I would be a liar if I said that I spent the past day thinking of about anything but the inauguration of President Barack Obama. One one level I was just overjoyed to hear Obama publicly re-embrace the ideas of science and ecology, which in a way strikes me as sad as being something that “we have to return to” in the first place. And of course the two central issues at hand today are the economy (or rather the lack there of) and ongoing asymmetrical warfare — yet underneath all of that chaos was a very positive echo of the civil rights struggle of the 1960s. And in a sense part of the triumph of that struggle was an indirect result of a few bold visionaries who embraced the then very odd notion of the world growing smaller was a damn good thing.
My journey started a few days ago with the recent passing away of Patrick McGoohan. Thanks to looking at those old episodes of The Prisoner I found myself revisiting the larger idea of the global village which was first popularized by Marshall McLuhan in 1962. To make a long story short the telecommunication satellites of that era became the first steps to breaking down national boundaries in real time — in fact you could say that it was the cultural forerunner of the internet today (and in fact the internet starts with ARPANET in the early 70s at almost the same time).
During the same era we as humans started to take our first steps into outer space and as a result we started to look back at Earth as a single planet instead of a traditional school room globe with national boundaries drawn all over it. The credit for that vision goes to Stewart Brand who campaigned in 1966 to have NASA take a photo of the earth (which they did from Apollo 17 in 1972).
And this brings me back to one of my personal favorite subjects: Star Trek and to a broader extent the science fiction and futurism of from the 1960s. Now if you go back just a few years earlier to 1956 and look at the film Forbidden Planet it represents a very monocultural view of the future — in fact the crew of the C-57D starship could have been identical to an Elizabethan naval vessel from the 1600s. While the film looks good the cultural setup of it feels like its trapped in the 50s.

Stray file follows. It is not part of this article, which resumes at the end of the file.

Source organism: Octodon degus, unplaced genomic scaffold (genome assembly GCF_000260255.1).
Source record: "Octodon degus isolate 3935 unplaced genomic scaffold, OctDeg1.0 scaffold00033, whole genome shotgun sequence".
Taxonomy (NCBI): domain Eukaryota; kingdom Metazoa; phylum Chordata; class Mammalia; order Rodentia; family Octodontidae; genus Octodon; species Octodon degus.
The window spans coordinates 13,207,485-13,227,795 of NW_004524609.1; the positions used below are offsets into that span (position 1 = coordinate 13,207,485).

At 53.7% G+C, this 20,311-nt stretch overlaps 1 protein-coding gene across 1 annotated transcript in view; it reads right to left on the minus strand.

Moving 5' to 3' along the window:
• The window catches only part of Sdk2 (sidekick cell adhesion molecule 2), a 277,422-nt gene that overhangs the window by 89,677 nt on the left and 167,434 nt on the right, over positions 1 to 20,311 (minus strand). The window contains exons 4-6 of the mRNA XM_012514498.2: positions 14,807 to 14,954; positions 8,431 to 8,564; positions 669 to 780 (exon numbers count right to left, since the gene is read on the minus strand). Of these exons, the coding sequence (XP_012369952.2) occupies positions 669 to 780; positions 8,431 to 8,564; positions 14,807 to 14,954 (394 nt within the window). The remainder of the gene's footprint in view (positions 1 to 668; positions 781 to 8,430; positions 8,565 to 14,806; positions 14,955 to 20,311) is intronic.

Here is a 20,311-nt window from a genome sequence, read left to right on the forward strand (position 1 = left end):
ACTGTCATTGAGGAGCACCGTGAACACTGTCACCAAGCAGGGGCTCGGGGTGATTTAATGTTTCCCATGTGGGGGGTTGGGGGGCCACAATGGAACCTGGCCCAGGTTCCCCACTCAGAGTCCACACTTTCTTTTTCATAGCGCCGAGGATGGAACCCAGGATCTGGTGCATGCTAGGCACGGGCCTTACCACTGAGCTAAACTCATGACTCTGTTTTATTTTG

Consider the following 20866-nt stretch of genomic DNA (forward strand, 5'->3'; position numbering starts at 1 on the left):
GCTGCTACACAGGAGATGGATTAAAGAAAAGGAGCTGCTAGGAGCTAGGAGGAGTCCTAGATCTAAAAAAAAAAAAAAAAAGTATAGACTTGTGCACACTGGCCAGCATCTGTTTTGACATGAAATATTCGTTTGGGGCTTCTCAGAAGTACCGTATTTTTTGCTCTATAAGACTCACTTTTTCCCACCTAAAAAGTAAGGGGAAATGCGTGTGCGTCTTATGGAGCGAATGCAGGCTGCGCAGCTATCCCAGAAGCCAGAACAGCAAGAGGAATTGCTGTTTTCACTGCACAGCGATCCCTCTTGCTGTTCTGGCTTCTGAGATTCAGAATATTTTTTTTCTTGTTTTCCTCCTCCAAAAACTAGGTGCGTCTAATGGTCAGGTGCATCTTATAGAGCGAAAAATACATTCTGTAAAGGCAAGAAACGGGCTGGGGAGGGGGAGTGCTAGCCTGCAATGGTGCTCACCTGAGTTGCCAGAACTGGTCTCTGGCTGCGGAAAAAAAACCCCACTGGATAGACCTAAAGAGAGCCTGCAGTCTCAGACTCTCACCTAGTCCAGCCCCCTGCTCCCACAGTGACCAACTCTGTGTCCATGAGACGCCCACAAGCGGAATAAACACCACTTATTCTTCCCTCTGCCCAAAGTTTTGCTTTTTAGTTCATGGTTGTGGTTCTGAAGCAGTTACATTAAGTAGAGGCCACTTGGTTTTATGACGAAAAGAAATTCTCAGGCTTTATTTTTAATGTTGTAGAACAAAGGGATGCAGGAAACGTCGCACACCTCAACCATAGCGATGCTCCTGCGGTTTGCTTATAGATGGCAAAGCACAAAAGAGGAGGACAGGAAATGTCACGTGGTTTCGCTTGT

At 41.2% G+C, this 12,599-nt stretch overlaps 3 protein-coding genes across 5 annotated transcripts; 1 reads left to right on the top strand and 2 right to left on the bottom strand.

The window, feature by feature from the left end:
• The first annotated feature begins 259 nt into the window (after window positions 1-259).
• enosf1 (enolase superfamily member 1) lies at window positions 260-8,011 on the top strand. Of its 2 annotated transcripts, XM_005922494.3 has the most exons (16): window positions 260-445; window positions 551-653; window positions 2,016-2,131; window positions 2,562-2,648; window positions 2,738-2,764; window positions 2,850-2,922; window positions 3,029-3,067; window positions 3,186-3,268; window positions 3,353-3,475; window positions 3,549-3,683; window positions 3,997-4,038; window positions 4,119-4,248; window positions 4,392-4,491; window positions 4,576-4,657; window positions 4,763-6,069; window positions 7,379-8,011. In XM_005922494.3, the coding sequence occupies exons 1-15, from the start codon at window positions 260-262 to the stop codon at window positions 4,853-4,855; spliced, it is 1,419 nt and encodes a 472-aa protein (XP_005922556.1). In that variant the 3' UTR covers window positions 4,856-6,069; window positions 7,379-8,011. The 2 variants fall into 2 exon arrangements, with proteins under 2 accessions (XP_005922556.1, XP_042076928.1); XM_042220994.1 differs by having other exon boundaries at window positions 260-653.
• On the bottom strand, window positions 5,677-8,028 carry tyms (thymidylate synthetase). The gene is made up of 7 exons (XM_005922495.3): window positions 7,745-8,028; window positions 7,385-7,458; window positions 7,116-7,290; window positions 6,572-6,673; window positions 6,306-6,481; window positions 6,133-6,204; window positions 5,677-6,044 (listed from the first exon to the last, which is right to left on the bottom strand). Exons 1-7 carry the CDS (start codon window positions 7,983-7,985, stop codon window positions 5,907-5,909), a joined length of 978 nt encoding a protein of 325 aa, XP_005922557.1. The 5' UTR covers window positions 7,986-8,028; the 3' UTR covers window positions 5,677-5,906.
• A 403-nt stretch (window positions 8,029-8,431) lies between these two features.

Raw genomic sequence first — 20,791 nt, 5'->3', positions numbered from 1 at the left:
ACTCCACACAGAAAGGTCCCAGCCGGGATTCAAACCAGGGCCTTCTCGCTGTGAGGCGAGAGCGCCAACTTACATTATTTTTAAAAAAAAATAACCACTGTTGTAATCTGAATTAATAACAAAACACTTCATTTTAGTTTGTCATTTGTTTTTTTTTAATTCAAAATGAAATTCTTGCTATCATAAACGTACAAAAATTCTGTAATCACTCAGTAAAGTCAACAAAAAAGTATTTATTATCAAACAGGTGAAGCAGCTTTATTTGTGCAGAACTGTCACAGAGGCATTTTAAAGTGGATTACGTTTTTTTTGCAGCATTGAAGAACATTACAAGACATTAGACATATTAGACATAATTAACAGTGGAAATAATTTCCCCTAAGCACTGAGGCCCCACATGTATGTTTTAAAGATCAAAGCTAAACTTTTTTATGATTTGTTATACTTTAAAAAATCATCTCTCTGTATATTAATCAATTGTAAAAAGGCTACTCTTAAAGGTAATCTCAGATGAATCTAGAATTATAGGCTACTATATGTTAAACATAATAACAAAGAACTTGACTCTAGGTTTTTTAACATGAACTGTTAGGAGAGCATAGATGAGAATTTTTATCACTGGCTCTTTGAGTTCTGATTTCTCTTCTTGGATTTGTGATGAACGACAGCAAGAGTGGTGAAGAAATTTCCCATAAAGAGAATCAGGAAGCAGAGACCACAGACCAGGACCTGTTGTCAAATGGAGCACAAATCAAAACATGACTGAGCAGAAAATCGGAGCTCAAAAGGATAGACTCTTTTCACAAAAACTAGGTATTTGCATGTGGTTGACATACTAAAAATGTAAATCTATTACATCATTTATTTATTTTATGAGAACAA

But then just ten years later with Star Trek we see an international and multicultural crew — and to me this was a direct result of both the civil rights struggle and the world itself becoming a smaller place. And this shift didn’t happen by accident: In the case of Star Trek it was because Gene Roddenberry stuck to his vision of an inclusive future even if it put his show at risk:
One of my favorite Alan Kay quotes is “the best way to predict the future is to invent it” and while techies embrace this notion as their own, in a wider sense creative people do the same thing when they come up with a positive larger vision of society. In many ways we owe part of this particular moment of time to folks like Gene Roddenberry, Marshall McLuhan and Stewart Brand to prototyped their vision of a future society in the books and yes even in a sci fi television show from the 60s.